Thursday, April 2, 1997
Colleges get rich; athletes get more work

BY TIM SULLIVAN
The Cincinnati Enquirer

The Fiesta Bowl figures to be a bonanza. College football's inaugural quasi-official championship game will be staged next January in Tempe, Ariz., with all the bells, whistles and bruises befitting The Game of the Millennium.

Reserve your seats today. Prices start at $135 apiece.

I hesitate to bring this up because I brought it up just the other day, but isn't there something deeply wrong here? If college sports can command these kind of ticket prices, when do the athletes get a cut?

The answer, evidently, is The 12th Of Never. The arrogance is incredible.

College athletics ceased to be an amateur enterprise the first time someone chose to charge admission. Now, it is so far removed from standard extra-curricular activities, and so close to indentured servitude, that it demands serious scrutiny. If the NCAA refuses to recognize its own hypocrisy, perhaps it is time for congressional inquiry.

No bonanza for players

Rick Minter earned a $25,000 bonus when the University of Cincinnati reached the Humanitarian Bowl last December. What his players earned was an expenses-paid trip to Boise, Idaho, assorted gifts whose value could not exceed $600, and additional weeks of workouts.

Whether intended or not, and regardless of whether the players perceive themselves as victims, this amounts to exploitation. UC's offense might be forgiven because the university undertook the bowl trip for prestige rather than profit. But where college football is a money machine - in Columbus and South Bend and Tallahassee - the status quo stinks.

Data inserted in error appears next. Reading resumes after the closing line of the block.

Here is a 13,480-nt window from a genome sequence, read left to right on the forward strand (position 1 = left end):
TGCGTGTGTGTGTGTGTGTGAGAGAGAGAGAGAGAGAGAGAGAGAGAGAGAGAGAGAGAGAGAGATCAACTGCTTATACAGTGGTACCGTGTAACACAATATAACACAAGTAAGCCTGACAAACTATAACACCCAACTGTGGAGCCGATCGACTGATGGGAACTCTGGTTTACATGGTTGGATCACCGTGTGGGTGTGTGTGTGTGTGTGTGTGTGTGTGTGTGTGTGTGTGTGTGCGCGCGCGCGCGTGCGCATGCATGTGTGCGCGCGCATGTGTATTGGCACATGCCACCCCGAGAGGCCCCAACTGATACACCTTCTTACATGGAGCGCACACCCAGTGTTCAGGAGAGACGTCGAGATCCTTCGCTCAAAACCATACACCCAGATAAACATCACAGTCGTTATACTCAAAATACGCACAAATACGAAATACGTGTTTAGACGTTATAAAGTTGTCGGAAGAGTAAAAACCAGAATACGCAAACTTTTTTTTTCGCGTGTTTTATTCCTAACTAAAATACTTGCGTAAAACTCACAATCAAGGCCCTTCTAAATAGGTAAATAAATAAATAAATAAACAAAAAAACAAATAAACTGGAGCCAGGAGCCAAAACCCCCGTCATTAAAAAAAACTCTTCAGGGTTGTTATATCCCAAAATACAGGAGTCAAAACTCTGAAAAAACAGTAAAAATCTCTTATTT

The same is true, and in many more places, of big-time college basketball. The face value of Final Four tickets has reached $180 ($90 for the Women's Final Four), and the secondary market is so lucrative that a player must consider whether to save his allotment for his parents or sell them to a scalper.

Apologists for the system will tell you the money generated by football and men's basketball is needed to finance non-revenue sports like swimming and tennis. The concept, I think, is called communism.

Yet every college administrator understands that the men in charge of football and basketball are commodities, and are treated as such for the sake of the whole. It is only the athletes who are treated like chattel.

''With the money being made by the men's basketball tournament and the alliance bowls, I think it's time we pay the players,'' Minter said Wednesday. ''What's a fair amount, I don't know. But I guarantee you if every one of my players had $100 in their pocket each month, it would be a more pleasant experience.''

Not every school could easily afford athletic stipends, but a pool could easily be set up out of postseason proceeds. The eight schools participating in next January's ''superalliance'' bowls - the Fiesta, Sugar, Orange and Rose - are expected to receive roughly $13 million apiece. These payouts are drawn entirely from ticket revenue, and do not include revenues from broadcasting, corporate sponsorship and merchandising.

A bitter taste

Any way you cut it, it's an enormous pie. So long as the athletes don't get a slice, however, the pie is pretty distasteful.

''To the extent you have bigger payouts, that's going to add fuel to the fire to those who think student-athletes should be paid,'' said Mark Jones, the NCAA's bowl liason. ''But I think, anymore, with men's basketball and football, that's just one of those issues that's always out there. I don't think this (the Fiesta Bowl) sheds any new light on that one.''

Maybe not. But some day soon all of these millions will reach critical mass. Either the athletes will demand a piece of the gate, or America's colleges will develop consciences.

''The climate is right,'' Rick Minter said. ''With all the money being made - we're talking millions and perhaps billions - we should try to get a little money to the athletes.''

SULLIVAN ARCHIVE